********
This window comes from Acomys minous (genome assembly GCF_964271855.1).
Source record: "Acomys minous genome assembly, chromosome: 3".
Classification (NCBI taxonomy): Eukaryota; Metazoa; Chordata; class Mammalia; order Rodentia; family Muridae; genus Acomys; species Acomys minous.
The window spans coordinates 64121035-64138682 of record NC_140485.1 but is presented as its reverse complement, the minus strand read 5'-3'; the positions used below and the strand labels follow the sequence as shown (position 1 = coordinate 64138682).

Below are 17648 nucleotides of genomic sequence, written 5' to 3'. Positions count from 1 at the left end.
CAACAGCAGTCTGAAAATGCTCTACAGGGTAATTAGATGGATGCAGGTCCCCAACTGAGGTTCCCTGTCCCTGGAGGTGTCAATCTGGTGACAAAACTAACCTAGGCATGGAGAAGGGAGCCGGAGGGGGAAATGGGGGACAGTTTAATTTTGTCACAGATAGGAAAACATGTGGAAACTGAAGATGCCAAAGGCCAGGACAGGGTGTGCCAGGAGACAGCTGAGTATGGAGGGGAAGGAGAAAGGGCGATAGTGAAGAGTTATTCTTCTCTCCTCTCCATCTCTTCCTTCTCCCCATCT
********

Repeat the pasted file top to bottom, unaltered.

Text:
This window comes from Acomys minous (genome assembly GCF_964271855.1).
Source record: "Acomys minous genome assembly, chromosome: 3".
Classification (NCBI taxonomy): Eukaryota; Metazoa; Chordata; class Mammalia; order Rodentia; family Muridae; genus Acomys; species Acomys minous.
The window spans coordinates 64121035-64138682 of record NC_140485.1 but is presented as its reverse complement, the minus strand read 5'-3'; the positions used below and the strand labels follow the sequence as shown (position 1 = coordinate 64138682).

Below are 17648 nucleotides of genomic sequence, written 5' to 3'. Positions count from 1 at the left end.
CAACAGCAGTCTGAAAATGCTCTACAGGGTAATTAGATGGATGCAGGTCCCCAACTGAGGTTCCCTGTCCCTGGAGGTGTCAATCTGGTGACAAAACTAACCTAGGCATGGAGAAGGGAGCCGGAGGGGGAAATGGGGGACAGTTTAATTTTGTCACAGATAGGAAAACATGTGGAAACTGAAGATGCCAAAGGCCAGGACAGGGTGTGCCAGGAGACAGCTGAGTATGGAGGGGAAGGAGAAAGGGCGATAGTGAAGAGTTATTCTTCTCTCCTCTCCATCTCTTCCTTCTCCCCATCT